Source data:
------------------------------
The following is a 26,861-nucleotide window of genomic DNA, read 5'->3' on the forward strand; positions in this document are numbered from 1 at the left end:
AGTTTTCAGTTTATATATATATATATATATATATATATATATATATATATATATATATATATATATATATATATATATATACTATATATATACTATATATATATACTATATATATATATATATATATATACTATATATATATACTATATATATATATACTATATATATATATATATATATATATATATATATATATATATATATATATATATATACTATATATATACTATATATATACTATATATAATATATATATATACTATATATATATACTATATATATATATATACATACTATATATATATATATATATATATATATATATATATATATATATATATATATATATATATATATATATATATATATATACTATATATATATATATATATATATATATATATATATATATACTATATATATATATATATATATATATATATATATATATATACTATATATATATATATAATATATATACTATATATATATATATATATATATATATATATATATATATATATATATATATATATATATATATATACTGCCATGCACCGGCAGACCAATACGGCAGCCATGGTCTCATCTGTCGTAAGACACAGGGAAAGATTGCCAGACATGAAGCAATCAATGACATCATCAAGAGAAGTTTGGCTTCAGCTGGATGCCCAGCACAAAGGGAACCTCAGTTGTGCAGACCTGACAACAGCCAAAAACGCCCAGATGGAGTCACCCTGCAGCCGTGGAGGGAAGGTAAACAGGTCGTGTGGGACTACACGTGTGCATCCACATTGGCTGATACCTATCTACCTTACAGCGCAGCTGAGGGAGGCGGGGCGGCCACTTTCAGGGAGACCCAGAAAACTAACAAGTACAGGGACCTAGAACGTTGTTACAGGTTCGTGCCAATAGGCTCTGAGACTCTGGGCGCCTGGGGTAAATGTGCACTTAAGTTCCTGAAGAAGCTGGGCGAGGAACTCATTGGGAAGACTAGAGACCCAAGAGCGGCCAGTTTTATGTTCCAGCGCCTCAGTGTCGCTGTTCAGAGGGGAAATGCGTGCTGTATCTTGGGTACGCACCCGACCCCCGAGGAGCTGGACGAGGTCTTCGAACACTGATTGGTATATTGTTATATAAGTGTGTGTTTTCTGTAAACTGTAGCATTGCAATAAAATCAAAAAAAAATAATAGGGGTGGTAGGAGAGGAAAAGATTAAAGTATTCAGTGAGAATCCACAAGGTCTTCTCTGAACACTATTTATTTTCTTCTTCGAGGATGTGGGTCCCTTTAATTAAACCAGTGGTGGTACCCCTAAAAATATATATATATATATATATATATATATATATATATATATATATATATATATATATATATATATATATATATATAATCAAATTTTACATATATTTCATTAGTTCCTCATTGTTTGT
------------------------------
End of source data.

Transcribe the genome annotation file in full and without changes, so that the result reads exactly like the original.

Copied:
The following is a 26,861-nucleotide window of genomic DNA, read 5'->3' on the forward strand; positions in this document are numbered from 1 at the left end:
AGTTTTCAGTTTATATATATATATATATATATATATATATATATATATATATATATATATATATATATATATATATATATACTATATATATACTATATATATATACTATATATATATATATATATATATACTATATATATATACTATATATATATATACTATATATATATATATATATATATATATATATATATATATATATATATATATATATACTATATATATACTATATATATACTATATATAATATATATATATACTATATATATATACTATATATATATATATACATACTATATATATATATATATATATATATATATATATATATATATATATATATATATATATATATATATATATATATATATACTATATATATATATATATATATATATATATATATATATATACTATATATATATATATATATATATATATATATATATATATACTATATATATATATATAATATATATACTATATATATATATATATATATATATATATATATATATATATATATATATATATATATATATATATACTGCCATGCACCGGCAGACCAATACGGCAGCCATGGTCTCATCTGTCGTAAGACACAGGGAAAGATTGCCAGACATGAAGCAATCAATGACATCATCAAGAGAAGTTTGGCTTCAGCTGGATGCCCAGCACAAAGGGAACCTCAGTTGTGCAGACCTGACAACAGCCAAAAACGCCCAGATGGAGTCACCCTGCAGCCGTGGAGGGAAGGTAAACAGGTCGTGTGGGACTACACGTGTGCATCCACATTGGCTGATACCTATCTACCTTACAGCGCAGCTGAGGGAGGCGGGGCGGCCACTTTCAGGGAGACCCAGAAAACTAACAAGTACAGGGACCTAGAACGTTGTTACAGGTTCGTGCCAATAGGCTCTGAGACTCTGGGCGCCTGGGGTAAATGTGCACTTAAGTTCCTGAAGAAGCTGGGCGAGGAACTCATTGGGAAGACTAGAGACCCAAGAGCGGCCAGTTTTATGTTCCAGCGCCTCAGTGTCGCTGTTCAGAGGGGAAATGCGTGCTGTATCTTGGGTACGCACCCGACCCCCGAGGAGCTGGACGAGGTCTTCGAACACTGATTGGTATATTGTTATATAAGTGTGTGTTTTCTGTAAACTGTAGCATTGCAATAAAATCAAAAAAAAATAATAGGGGTGGTAGGAGAGGAAAAGATTAAAGTATTCAGTGAGAATCCACAAGGTCTTCTCTGAACACTATTTATTTTCTTCTTCGAGGATGTGGGTCCCTTTAATTAAACCAGTGGTGGTACCCCTAAAAATATATATATATATATATATATATATATATATATATATATATATATATATATATATATATATATATATATATATAATCAAATTTTACATATATTTCATTAGTTCCTCATTGTTTGT